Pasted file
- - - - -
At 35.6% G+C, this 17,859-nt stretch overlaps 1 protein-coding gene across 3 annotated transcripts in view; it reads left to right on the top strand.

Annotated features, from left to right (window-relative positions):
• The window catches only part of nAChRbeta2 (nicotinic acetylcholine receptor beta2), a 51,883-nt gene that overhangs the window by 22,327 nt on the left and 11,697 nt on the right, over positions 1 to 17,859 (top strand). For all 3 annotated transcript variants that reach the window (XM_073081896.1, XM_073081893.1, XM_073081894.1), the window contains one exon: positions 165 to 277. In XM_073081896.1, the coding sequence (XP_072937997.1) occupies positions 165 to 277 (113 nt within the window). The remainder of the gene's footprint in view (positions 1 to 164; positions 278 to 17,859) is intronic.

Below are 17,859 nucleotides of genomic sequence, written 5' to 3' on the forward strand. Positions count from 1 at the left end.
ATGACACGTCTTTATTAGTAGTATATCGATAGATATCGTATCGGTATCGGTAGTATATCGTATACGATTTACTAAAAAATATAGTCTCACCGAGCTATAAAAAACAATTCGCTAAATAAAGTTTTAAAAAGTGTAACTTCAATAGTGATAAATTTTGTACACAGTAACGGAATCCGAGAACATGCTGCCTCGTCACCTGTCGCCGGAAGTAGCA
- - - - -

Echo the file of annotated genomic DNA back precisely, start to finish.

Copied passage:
At 35.6% G+C, this 17,859-nt stretch overlaps 1 protein-coding gene across 3 annotated transcripts in view; it reads left to right on the top strand.

Annotated features, from left to right (window-relative positions):
• The window catches only part of nAChRbeta2 (nicotinic acetylcholine receptor beta2), a 51,883-nt gene that overhangs the window by 22,327 nt on the left and 11,697 nt on the right, over positions 1 to 17,859 (top strand). For all 3 annotated transcript variants that reach the window (XM_073081896.1, XM_073081893.1, XM_073081894.1), the window contains one exon: positions 165 to 277. In XM_073081896.1, the coding sequence (XP_072937997.1) occupies positions 165 to 277 (113 nt within the window). The remainder of the gene's footprint in view (positions 1 to 164; positions 278 to 17,859) is intronic.

Below are 17,859 nucleotides of genomic sequence, written 5' to 3' on the forward strand. Positions count from 1 at the left end.
ATGACACGTCTTTATTAGTAGTATATCGATAGATATCGTATCGGTATCGGTAGTATATCGTATACGATTTACTAAAAAATATAGTCTCACCGAGCTATAAAAAACAATTCGCTAAATAAAGTTTTAAAAAGTGTAACTTCAATAGTGATAAATTTTGTACACAGTAACGGAATCCGAGAACATGCTGCCTCGTCACCTGTCGCCGGAAGTAGCA